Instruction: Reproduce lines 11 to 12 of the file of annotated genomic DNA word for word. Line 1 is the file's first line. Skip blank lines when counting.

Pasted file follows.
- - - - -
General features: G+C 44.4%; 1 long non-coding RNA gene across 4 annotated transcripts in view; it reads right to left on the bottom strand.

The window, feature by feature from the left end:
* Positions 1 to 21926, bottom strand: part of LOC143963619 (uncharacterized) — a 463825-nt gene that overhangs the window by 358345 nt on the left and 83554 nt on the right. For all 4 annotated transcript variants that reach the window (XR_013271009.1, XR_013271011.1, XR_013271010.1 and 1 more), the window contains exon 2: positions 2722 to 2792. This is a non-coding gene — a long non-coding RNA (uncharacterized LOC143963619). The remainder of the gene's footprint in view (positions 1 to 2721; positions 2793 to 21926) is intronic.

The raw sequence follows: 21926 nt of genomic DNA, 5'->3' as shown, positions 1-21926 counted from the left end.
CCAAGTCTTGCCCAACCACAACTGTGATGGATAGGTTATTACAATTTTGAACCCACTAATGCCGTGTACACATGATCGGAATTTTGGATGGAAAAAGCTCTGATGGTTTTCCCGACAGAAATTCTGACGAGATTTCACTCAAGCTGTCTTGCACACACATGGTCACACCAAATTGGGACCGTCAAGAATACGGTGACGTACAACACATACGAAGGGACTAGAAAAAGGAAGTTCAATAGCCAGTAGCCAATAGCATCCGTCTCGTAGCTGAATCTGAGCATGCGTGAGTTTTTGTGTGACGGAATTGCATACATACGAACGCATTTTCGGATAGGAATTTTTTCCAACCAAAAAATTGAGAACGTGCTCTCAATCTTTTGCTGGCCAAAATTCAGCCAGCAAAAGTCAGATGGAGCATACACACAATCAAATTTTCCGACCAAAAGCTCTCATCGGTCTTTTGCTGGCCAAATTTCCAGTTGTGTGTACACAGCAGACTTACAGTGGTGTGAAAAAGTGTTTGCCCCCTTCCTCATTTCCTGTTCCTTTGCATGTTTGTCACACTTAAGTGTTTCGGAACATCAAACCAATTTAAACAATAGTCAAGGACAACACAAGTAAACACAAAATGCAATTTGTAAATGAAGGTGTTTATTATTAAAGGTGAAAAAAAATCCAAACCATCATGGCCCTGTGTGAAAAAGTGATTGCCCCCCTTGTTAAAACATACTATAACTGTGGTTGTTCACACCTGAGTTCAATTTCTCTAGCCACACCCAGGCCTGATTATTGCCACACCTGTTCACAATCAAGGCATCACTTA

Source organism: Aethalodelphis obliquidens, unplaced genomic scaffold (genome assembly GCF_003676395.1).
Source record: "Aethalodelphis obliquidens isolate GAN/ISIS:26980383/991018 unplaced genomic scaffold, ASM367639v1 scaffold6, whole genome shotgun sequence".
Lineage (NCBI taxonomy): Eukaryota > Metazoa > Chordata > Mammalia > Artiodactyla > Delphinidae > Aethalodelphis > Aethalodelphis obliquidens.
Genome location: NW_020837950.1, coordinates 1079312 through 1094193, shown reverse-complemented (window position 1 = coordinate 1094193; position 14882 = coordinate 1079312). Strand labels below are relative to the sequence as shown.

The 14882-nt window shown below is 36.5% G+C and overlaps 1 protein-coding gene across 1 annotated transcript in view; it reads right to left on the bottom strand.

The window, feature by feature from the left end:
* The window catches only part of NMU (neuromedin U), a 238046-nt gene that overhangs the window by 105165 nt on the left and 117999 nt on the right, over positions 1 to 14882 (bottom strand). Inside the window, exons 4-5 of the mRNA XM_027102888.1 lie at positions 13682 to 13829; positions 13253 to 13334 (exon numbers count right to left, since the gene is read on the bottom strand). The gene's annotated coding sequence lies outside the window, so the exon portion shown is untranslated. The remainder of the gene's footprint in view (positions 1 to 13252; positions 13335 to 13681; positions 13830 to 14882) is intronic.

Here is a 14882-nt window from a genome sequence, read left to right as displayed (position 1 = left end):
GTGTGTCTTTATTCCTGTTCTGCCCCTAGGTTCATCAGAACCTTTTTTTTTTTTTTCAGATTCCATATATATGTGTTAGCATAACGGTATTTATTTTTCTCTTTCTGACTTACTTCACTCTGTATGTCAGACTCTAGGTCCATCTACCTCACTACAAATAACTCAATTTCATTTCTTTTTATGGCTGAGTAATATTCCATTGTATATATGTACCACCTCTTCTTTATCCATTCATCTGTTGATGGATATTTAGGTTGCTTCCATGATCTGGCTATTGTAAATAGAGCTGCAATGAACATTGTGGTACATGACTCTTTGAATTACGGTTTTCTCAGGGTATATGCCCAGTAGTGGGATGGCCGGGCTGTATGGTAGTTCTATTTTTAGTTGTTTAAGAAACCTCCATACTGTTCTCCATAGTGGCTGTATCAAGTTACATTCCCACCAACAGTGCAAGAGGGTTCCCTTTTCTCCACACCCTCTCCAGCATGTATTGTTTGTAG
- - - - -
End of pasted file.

The window, feature by feature from the left end:
* The window catches only part of NMU (neuromedin U), a 238046-nt gene that overhangs the window by 105165 nt on the left and 117999 nt on the right, over positions 1 to 14882 (bottom strand). Inside the window, exons 4-5 of the mRNA XM_027102888.1 lie at positions 13682 to 13829; positions 13253 to 13334 (exon numbers count right to left, since the gene is read on the bottom strand). The gene's annotated coding sequence lies outside the window, so the exon portion shown is untranslated. The remainder of the gene's footprint in view (positions 1 to 13252; positions 13335 to 13681; positions 13830 to 14882) is intronic.